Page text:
The category of fun slowly being pulled from library shelves
The sound of jazz fills the library at Arthur Jacobsen Elementary in Auburn as Art Spencer prepares for his afternoon storytelling session...
Times Southeast Bureau
The sound of jazz fills the library at Arthur Jacobsen Elementary in Auburn as Art Spencer prepares for his afternoon storytelling session.
"This isn't your traditional quiet library," Spencer said.
Throughout the Auburn School District, Spencer is known for his animated reading sessions in which he brings characters to life.
"Reading aloud keeps kids' attention," Spencer said. "It conveys emotion."
Once considered a mainstay of the school library, this fun, engaging reading time could be in danger at some area schools, educators say.
"All programs are challenged because of state budgets," said Rod Luke, executive director of K-12 student learning and district technology in Auburn schools. "You have to be extremely prudent in how you run programs these days."
To adapt to these changes, Southeast King County districts say they are overhauling how they run their libraries and how much money goes into library programs.
In Auburn, the district has expanded the duties of librarians, who now show students how to conduct research on the Internet, administer reading tests and teach classes. Some elementary-school librarians have become technology coordinators in their schools.
Ideally, officials from all Southeast districts say they would keep a full-time librarian at every school, but rising transportation costs and state-mandated initiatives have forced districts to make tough decisions.
Two years ago, officials in the Renton School District chose to keep full-time librarian positions, but the number of library-aide hours were cut in smaller elementary schools, district spokesman Randy Matheson said.
In the Tahoma School District, individual schools choose how to pay for library programs, district spokesman Kevin Patterson said.
Tahoma Middle School and Cedar River Middle School share a librarian, while the district's high school and junior high have their own librarians on staff. Four elementary schools in Tahoma have part-time librarians who work with library aides.
"It is always a question of how best to use limited resources to meet students' needs," Patterson said.
In Kent, schools have been hit hard by decreasing library budgets, said Dennis McClellan, director of instructional technology for Kent.
The district's elementary and middle schools have taken the biggest hit, with most staffed by part-time librarians. Three elementary schools — Covington, Lake Youngs and Sawyer Woods — have no librarians, only assistants.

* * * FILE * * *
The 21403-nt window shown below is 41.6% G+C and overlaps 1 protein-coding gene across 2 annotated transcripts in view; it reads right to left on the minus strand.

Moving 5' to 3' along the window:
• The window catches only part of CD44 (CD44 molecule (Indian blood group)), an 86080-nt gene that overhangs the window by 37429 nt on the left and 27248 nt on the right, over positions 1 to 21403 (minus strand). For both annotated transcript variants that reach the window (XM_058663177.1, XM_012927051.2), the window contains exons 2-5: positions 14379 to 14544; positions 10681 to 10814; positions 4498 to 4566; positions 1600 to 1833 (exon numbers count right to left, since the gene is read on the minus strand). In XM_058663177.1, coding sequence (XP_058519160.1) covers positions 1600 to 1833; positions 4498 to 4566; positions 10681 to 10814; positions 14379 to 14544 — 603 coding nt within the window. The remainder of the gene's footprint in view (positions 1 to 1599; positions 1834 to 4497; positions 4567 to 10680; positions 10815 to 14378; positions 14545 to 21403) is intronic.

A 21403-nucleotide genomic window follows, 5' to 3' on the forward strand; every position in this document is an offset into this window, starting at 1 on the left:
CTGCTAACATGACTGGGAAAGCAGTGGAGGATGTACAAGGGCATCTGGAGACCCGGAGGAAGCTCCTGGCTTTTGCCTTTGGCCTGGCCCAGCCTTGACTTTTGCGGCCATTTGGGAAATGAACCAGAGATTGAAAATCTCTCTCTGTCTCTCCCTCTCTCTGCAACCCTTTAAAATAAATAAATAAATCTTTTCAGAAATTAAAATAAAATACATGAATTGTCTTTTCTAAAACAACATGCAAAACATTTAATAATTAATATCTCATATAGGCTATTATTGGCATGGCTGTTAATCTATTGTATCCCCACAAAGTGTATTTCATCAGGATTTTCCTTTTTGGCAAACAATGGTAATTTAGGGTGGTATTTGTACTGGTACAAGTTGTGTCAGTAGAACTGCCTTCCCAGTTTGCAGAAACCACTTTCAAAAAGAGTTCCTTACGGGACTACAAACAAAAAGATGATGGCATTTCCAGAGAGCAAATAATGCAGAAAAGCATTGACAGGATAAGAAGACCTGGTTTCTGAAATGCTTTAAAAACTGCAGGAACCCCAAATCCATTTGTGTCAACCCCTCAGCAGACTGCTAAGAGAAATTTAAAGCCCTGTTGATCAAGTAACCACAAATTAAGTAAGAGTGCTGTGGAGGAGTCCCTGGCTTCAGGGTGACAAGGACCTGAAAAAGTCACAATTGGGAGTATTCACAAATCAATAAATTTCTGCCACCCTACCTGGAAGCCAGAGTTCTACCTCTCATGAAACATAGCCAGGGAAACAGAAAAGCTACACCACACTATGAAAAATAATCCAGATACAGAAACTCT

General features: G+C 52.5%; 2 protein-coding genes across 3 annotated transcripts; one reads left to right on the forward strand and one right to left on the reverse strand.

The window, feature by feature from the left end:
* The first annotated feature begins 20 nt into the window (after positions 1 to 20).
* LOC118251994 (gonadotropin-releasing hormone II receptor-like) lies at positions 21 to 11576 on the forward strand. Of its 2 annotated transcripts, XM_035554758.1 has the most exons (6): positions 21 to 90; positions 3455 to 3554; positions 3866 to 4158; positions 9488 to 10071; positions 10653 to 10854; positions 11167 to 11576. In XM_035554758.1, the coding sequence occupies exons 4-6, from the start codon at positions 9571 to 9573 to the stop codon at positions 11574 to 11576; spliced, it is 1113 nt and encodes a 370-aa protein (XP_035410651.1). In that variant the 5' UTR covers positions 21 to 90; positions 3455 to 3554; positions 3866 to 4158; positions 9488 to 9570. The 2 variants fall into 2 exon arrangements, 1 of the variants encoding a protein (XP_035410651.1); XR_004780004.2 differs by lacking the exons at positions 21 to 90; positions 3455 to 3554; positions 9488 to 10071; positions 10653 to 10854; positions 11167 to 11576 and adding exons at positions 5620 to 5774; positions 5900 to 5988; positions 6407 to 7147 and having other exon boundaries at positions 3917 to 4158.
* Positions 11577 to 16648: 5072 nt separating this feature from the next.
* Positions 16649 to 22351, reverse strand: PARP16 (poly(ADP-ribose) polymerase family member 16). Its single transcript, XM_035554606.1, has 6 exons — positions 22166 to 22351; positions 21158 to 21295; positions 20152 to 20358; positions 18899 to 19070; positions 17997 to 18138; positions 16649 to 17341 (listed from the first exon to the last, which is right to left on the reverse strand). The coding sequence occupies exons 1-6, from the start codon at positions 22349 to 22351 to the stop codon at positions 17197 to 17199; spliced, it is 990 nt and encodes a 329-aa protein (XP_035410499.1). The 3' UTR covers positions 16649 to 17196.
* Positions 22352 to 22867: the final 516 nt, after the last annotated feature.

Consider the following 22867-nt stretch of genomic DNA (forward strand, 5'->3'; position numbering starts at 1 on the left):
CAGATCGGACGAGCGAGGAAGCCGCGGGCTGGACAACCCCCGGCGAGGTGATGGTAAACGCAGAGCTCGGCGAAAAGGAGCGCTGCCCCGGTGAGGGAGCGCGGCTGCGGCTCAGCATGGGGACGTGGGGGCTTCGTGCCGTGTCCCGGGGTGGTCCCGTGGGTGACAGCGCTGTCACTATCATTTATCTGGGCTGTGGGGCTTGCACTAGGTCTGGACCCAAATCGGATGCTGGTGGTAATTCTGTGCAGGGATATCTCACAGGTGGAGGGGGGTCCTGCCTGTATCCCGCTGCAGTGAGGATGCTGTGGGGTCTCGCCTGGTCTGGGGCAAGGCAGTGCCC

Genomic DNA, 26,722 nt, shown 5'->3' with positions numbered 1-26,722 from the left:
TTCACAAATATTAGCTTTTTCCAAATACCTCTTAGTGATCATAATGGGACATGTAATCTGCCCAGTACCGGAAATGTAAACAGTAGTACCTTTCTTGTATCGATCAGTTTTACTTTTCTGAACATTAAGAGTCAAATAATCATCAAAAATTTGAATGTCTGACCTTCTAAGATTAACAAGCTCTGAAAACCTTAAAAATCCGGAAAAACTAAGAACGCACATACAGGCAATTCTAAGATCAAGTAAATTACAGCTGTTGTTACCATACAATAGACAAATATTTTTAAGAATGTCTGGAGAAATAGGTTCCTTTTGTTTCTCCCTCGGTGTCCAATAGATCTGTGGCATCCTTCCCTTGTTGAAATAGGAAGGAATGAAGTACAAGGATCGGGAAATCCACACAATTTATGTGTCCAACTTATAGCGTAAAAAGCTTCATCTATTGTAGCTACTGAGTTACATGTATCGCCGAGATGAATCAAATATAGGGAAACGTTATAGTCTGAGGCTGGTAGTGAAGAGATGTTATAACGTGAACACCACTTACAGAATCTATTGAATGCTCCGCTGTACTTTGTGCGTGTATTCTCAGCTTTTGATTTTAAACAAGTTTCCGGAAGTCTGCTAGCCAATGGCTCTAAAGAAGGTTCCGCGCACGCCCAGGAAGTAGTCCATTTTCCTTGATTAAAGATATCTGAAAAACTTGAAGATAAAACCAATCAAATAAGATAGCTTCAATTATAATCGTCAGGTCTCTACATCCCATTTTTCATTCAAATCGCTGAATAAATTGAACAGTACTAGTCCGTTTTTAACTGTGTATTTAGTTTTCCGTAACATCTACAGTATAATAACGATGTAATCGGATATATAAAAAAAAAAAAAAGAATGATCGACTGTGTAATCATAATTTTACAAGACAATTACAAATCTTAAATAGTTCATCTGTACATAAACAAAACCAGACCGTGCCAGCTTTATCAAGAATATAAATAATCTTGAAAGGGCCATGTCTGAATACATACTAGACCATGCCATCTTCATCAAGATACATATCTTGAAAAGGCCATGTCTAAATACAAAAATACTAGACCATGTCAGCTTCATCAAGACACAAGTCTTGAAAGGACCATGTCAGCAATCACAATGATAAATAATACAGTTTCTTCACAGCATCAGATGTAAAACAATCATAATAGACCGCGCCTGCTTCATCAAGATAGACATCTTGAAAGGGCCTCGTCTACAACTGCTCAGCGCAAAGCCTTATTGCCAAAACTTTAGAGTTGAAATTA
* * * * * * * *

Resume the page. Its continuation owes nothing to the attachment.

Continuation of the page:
"In almost all cases, our librarians have lost teaching time and time to guide their students in their reading selections," McClellan said.
These types of cuts can have lasting effects. Librarians who work fewer hours and have more responsibilities have less time to manage and replenish collections. For fickle young readers, out-of-date selections can be a turnoff, librarians say.
"[A] collection diminishes in value over time," McClellan said. "A library without a librarian dies a slow and quiet death."
This legislative session, the Washington Library Media Association, an advocacy group of librarians from around the state, will push for laws that would require all schools to have a full-time certified school librarian.
Other groups statewide also have said enough is a enough.
In the Spokane School District, parents launched a statewide campaign last year after the district cut 10 librarians to half time. The Federal Way School District was criticized in 2006 when 20 full-time library positions were cut because of a $4 million budget gap.
A decade ago, most librarians maintained collections and taught students how to research a topic or find books they would enjoy reading, said Teresa Wittmann, elementary-level chairwoman for the Washington Library Media Association.
"Librarians used to teach about books and literature, but the role has changed," Wittmann said.
Increasingly, librarians say they use time outside of school to keep up on new books.
Spencer reads books and listens to audio books at home to stay on top of new trends. In addition to his regular duties, he runs a storytelling club for students and organizes a book-reading challenge each year.
"Over the years, I've taken on new responsibilities," Spencer said, "I love my job, and if it means taking on more work to continue doing this, I will."
Karen Johnson: 253-234-8605 or email@example.com
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